Cloth Diaper Care
One of the biggest complaints or sources of anxiety for new parents -- especially those who choose to use cloth -- is how to properly care for their diapers. Most are pleasantly surprised to find out washing diapers is as easy as doing the rest of your household laundry!
Having used cloth for three years, and having multiple children in cloth diapers, I've used the following steps with success:
Change - Store - Rinse - Wash - Dry
Changing a cloth diaper is nearly as easy as changing a disposable diaper.
First, either un-Velcro or unsnap the diaper - don't forget to fasten Velcro fasteners to the inner laundry tabs immediately - then separate the diaper and drop into your pail.
- If using an all-in-one or fitted diaper, just throw it into the pail.
- If using a prefold, throw the prefold diaper into the pail. Check to see if there's any poop or pee leaked onto the cover or leg binding; if there is, it goes into the pail, too. If the cover is still clean, lay it aside to dry out and be ready for the next diaper change.
- If using a pocket diaper, pull the inserts from the pocket and drop all the pieces into your pail. Separating the pieces now instead of on laundry day saves some of the ick factor and makes cleanup easier.
These steps all assume you're dealing with a wet diaper. If you're dealing with a diaper containing solids, it's a good idea to 'plop' or scrape that into the toilet first. If your baby is exclusively breastfed, that means their poop is completely water-soluble and doesn't need any rinsing at all! Hallelujah!
Modern cloth diapers do not require soaking or swishing in the toilet. In fact, most major cloth diaper brands strongly advise against soaking your diapers because it breaks down the fabrics faster.
Storage is easy and can include either a pail or open container of some sort, or a zippered or drawstring wetbag.
An open pail will let air circulate around your diapers and cut down on smells. A hanging closed wetbag keeps little hands and pets away and can contain smells. If you're out and about, a travel-sized wetbag is a wonderful tool to have.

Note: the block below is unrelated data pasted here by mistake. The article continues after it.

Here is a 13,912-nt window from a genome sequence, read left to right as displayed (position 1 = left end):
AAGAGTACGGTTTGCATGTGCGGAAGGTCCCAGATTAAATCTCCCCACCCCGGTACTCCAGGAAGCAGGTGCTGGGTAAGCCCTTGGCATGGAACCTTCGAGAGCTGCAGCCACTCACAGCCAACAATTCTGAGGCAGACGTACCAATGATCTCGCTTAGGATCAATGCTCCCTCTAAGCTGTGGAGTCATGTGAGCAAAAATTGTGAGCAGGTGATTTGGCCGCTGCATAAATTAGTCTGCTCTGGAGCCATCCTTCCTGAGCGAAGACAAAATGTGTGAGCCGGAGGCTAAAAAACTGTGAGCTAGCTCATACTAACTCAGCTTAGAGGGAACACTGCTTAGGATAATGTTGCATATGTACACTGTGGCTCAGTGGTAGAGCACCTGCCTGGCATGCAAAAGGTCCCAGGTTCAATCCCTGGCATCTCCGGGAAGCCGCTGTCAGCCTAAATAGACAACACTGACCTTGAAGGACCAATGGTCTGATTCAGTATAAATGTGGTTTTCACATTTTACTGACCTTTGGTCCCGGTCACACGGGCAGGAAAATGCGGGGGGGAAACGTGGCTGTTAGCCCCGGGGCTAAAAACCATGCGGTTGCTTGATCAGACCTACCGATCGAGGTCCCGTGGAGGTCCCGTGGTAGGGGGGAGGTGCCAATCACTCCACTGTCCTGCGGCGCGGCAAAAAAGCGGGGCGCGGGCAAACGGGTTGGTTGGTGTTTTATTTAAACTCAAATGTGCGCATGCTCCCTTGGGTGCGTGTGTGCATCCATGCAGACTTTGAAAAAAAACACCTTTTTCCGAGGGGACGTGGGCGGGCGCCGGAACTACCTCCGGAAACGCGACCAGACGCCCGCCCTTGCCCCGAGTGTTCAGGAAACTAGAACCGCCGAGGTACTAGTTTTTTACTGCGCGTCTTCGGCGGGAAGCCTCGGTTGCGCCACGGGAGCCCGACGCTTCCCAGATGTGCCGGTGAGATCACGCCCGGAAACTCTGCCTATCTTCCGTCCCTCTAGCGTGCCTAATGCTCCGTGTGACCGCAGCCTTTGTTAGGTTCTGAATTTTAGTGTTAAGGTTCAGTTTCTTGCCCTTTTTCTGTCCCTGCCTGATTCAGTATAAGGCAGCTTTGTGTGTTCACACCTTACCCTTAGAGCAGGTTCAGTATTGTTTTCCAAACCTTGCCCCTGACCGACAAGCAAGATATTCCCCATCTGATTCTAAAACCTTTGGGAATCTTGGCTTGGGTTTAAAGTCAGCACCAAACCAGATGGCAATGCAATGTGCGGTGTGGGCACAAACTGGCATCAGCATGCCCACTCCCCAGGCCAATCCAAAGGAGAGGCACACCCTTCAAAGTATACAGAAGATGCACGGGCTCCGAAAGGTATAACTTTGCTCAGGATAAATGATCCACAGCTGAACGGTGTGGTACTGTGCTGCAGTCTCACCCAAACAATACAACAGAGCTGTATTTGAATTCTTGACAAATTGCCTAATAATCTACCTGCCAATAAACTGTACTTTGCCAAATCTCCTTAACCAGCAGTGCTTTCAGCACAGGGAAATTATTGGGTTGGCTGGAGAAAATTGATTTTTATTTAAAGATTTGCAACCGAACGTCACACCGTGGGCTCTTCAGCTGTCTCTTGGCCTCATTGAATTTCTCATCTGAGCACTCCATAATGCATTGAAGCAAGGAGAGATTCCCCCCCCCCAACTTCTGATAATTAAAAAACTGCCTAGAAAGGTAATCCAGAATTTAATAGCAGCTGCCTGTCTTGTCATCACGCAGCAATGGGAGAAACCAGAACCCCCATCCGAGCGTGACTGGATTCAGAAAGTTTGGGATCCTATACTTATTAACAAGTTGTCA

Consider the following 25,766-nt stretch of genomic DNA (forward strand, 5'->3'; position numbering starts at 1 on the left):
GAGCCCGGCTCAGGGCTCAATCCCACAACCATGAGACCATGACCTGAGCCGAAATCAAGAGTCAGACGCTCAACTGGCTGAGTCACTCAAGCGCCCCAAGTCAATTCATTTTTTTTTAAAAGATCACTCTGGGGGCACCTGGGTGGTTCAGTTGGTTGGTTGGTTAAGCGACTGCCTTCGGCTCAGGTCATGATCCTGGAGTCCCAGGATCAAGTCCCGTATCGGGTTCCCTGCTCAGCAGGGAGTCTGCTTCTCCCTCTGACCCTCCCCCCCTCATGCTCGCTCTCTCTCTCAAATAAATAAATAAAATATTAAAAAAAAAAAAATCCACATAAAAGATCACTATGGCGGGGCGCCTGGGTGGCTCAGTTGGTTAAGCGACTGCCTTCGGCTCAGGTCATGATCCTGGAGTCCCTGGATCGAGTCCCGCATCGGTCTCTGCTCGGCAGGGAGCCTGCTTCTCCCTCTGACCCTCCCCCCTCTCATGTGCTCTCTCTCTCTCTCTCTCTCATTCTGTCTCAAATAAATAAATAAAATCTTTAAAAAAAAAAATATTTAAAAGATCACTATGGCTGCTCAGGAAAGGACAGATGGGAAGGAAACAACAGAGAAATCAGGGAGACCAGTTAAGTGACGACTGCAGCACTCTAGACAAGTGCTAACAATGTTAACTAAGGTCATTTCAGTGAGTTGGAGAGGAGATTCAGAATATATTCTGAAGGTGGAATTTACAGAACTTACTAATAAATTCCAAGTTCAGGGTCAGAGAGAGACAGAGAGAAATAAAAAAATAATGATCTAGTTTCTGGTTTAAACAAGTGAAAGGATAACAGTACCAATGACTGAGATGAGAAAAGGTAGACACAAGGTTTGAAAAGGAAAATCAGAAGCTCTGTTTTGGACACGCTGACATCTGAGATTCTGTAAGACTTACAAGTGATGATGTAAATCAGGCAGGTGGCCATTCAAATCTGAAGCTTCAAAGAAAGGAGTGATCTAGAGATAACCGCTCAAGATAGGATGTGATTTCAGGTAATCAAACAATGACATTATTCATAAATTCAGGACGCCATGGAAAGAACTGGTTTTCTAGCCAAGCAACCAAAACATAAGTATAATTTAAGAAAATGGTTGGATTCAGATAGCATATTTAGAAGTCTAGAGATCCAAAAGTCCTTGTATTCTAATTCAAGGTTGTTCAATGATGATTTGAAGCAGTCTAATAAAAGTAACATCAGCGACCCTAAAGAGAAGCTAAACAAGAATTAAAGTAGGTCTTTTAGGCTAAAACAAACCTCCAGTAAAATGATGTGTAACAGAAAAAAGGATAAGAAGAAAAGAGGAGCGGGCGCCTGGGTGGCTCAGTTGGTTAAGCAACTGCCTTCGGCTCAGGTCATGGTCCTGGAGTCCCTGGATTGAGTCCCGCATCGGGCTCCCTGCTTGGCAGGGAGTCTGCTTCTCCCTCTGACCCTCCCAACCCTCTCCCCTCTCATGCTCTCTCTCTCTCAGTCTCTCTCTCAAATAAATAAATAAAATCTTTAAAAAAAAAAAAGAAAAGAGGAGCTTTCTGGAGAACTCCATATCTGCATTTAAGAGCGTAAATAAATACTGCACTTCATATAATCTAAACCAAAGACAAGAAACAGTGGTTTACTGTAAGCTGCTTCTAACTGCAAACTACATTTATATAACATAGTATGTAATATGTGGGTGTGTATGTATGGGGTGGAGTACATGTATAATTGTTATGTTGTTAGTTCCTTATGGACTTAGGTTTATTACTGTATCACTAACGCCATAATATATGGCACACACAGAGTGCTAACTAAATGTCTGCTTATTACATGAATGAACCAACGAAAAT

Rinse - Wash - Dry
It's recommended by many cloth diaper manufacturers that you wash your diapers every other day. This, of course, depends on how many diapers you have available, how many children you have in diapers, the size of your washer, and other factors. For instance, if you have a baby and a toddler both in diapers, you may find washing daily works out better for you.
On laundry day, empty your pail or wetbag into the washer and run a cold or warm rinse with no detergent. The purpose of this step is to rinse away any pee and solid residue so you're not washing your diapers in dirty water.
Run a hot wash with detergent and a double rinse.
There are several detergents out there formulated just for cloth diapers. Be sure to read the package label and understand how much detergent you'll need per load. Don't be surprised if it's only a tablespoon or two!
All components of modern cloth diapers are dryer safe. You can prolong the life of your waterproof covers and pockets by hanging them to dry. I dry diapers on medium heat with at least four wool dryer balls. The addition of dryer balls lets me only run a single dryer cycle and virtually eliminates static electricity. If you choose not to use dryer balls, you may find a second dry cycle is necessary. Never, never use fabric softener or dryer sheets on diapers!
© Sweet Violets Diapers / Andrea Zippay
A printable reference on caring for cloth diapers
A list of detergents - what to look for and what to avoid